Congress passed the National Prohibition Act to enforce the 18th Amendment.  The law was sponsored by Minnesota’s Republican Congressman from Granite Falls, Andrew Volstead.  Volstead was not a radical prohibitionist but sponsored the Act because, as Chairman of the House Judiciary Committee, he was expected to do so.  The Volstead Act, while established the legal definition of intoxicating liquor and the penalties for producing it, was poorly enforced.

The ban on alcohol not only lacked popular consensus, but was difficult to enforce because of the public demand for illegal alcohol, which made criminals of producers and consumers.  The nation would soon face the unintended consequences of prohibition: bootlegging, gambling, prostitution, organized crime, and corruption. While prohibition was in effect, Minnesota’s capitol city became a haven for gangsters such as John Dillinger, Babyface Nelson, Alvin Karpis, and the Barker gang.  See the podcast “St. Paul: Gangster Haven” for details.

By 1933, widespread disrespect for the law led to the passage of the 21st Amendment, which remains the only constitutional amendment approved for the explicit purpose of repealing another amendment.  Prohibition officially ended December 15, 1933, to the delight of many Minnesotans, who waited in long lines at local breweries to enjoy their first legal beer in thirteen years.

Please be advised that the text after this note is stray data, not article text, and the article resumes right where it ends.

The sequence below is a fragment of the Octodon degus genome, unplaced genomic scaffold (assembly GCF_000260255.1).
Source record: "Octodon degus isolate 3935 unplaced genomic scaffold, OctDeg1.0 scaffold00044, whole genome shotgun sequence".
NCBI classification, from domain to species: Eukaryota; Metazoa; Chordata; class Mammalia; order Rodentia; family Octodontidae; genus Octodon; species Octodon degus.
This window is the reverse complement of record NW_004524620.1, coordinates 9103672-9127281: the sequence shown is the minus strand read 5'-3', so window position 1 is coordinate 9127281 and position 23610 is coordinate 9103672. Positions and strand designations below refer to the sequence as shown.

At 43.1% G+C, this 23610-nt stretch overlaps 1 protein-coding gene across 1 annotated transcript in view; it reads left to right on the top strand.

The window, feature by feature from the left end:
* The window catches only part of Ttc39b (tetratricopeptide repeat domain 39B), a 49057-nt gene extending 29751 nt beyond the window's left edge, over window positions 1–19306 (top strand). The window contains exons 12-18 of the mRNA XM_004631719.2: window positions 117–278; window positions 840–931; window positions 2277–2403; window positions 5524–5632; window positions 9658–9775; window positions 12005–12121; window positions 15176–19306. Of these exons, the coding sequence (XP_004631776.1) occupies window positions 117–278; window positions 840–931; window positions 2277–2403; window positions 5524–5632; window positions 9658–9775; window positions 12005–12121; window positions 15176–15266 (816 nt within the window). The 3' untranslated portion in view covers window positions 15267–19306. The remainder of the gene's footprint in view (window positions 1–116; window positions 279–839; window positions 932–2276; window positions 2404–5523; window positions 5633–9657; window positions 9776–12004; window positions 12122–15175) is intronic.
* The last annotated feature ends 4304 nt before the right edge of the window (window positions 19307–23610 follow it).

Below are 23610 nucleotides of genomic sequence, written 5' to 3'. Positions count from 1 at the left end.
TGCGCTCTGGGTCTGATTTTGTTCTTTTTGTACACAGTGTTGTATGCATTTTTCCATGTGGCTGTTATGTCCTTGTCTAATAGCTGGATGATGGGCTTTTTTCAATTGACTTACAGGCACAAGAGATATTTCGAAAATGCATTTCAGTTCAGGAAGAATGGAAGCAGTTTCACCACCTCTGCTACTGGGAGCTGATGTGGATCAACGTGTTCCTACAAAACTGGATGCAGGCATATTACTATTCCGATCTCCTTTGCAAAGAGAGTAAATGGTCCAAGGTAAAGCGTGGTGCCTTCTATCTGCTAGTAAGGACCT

Sondra Reierson, Collections Assistant

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1950 Minnesota State Fair milk pail

Wednesday, August 29th, 2012

1950 Minnesota State Fair milk pail

To celebrate this year’s Minnesota State Fair, the Item of the Day blog is offering  a series of posts featuring artifacts, art and photographs from fairs past. Look for a new post every weekday until August 31.

Milk pail souvenir distributed at the 1950 Minnesota State Fair.  Made by the Perfection Manufacturing Corporation of Minneapolis, Minnesota.

For details, view the pail in our online collections database.

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“Correspondence,” and “The War!” Preston Republican – August 29, 1862

Wednesday, August 29th, 2012

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1965 State Fair postcard